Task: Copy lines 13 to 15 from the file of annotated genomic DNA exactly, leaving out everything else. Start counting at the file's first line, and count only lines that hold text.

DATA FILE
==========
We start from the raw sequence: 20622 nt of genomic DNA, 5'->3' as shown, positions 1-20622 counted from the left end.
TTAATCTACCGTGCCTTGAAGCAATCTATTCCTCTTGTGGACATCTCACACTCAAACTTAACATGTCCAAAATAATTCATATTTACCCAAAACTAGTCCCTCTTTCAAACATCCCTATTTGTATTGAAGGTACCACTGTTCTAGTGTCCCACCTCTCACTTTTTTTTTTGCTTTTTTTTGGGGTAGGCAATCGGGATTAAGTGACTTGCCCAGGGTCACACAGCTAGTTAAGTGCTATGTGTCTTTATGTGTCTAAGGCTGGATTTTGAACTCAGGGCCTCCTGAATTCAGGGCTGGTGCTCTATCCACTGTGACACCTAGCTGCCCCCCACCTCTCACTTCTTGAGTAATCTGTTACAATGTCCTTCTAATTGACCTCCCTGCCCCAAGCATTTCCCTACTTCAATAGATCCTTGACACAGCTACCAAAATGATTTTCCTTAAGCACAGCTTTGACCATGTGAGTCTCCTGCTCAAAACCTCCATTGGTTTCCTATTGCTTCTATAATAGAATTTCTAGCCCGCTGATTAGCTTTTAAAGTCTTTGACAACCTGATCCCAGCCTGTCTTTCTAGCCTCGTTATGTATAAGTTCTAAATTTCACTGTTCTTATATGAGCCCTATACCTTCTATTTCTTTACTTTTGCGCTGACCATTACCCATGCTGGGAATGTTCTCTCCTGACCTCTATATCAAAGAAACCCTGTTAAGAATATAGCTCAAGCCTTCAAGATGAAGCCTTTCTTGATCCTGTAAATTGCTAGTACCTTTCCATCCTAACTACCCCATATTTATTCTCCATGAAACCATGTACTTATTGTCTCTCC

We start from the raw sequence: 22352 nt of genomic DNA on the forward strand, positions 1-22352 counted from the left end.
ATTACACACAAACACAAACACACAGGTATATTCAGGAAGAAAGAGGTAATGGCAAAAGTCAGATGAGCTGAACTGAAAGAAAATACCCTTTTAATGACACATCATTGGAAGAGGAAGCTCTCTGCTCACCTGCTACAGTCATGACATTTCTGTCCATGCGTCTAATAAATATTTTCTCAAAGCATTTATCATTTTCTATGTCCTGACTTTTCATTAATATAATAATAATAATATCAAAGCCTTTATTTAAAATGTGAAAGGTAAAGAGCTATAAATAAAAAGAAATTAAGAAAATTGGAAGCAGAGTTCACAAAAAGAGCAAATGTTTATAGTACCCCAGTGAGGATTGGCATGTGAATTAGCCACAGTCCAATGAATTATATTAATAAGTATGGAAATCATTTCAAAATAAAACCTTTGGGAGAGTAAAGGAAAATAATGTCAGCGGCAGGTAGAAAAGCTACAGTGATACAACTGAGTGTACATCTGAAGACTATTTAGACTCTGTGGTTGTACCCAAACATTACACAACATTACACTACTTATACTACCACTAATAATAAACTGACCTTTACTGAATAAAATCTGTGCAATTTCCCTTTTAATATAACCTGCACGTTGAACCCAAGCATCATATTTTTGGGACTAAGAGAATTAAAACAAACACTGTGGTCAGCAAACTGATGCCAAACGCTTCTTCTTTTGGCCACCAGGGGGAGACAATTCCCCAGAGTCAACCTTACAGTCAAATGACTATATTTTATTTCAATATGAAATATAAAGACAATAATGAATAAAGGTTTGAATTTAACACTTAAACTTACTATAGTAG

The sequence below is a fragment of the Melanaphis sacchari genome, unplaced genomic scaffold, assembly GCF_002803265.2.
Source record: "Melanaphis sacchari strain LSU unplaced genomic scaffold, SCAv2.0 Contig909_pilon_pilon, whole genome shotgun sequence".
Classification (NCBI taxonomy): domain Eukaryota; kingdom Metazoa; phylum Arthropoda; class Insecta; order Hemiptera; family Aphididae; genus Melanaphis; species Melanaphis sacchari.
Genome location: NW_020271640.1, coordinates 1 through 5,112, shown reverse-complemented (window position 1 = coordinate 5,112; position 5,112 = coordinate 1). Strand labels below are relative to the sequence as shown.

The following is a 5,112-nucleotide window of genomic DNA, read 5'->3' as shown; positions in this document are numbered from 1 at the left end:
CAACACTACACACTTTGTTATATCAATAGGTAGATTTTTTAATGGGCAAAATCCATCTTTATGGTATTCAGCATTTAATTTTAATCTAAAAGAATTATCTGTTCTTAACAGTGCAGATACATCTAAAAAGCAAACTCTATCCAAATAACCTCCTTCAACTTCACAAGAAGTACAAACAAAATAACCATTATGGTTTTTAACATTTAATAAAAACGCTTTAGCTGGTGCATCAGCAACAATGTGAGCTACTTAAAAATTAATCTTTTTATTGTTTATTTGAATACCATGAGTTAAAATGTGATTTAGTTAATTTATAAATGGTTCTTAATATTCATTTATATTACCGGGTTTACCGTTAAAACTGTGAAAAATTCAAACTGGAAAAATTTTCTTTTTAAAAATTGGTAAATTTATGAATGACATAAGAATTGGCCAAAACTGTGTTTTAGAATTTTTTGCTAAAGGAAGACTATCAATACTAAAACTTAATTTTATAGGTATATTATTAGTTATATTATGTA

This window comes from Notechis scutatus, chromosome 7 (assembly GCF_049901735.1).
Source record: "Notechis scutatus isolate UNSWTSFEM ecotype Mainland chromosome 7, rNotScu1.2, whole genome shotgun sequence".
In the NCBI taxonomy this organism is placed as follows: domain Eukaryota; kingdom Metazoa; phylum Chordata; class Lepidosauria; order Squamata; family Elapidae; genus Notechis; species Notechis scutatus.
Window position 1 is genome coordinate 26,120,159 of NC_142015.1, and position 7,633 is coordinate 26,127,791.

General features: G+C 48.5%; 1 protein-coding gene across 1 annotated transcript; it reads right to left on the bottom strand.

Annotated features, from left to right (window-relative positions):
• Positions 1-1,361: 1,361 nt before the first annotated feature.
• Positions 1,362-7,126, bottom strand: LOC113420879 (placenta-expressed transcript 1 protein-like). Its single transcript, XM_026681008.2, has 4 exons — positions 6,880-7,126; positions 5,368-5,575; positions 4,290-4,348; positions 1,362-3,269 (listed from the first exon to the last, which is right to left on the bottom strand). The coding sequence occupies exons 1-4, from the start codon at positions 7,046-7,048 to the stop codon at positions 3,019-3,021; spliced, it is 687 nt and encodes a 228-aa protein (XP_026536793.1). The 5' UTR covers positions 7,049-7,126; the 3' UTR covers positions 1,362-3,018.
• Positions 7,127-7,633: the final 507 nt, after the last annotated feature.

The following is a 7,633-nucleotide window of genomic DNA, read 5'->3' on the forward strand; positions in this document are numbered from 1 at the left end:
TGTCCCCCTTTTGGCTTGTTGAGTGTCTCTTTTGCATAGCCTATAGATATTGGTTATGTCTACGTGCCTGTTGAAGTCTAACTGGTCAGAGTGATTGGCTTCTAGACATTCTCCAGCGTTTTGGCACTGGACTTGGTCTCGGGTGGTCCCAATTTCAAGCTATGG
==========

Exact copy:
In the NCBI taxonomy this organism is placed as follows: domain Eukaryota; kingdom Metazoa; phylum Chordata; class Lepidosauria; order Squamata; family Elapidae; genus Notechis; species Notechis scutatus.
Window position 1 is genome coordinate 26,120,159 of NC_142015.1, and position 7,633 is coordinate 26,127,791.

General features: G+C 48.5%; 1 protein-coding gene across 1 annotated transcript; it reads right to left on the bottom strand.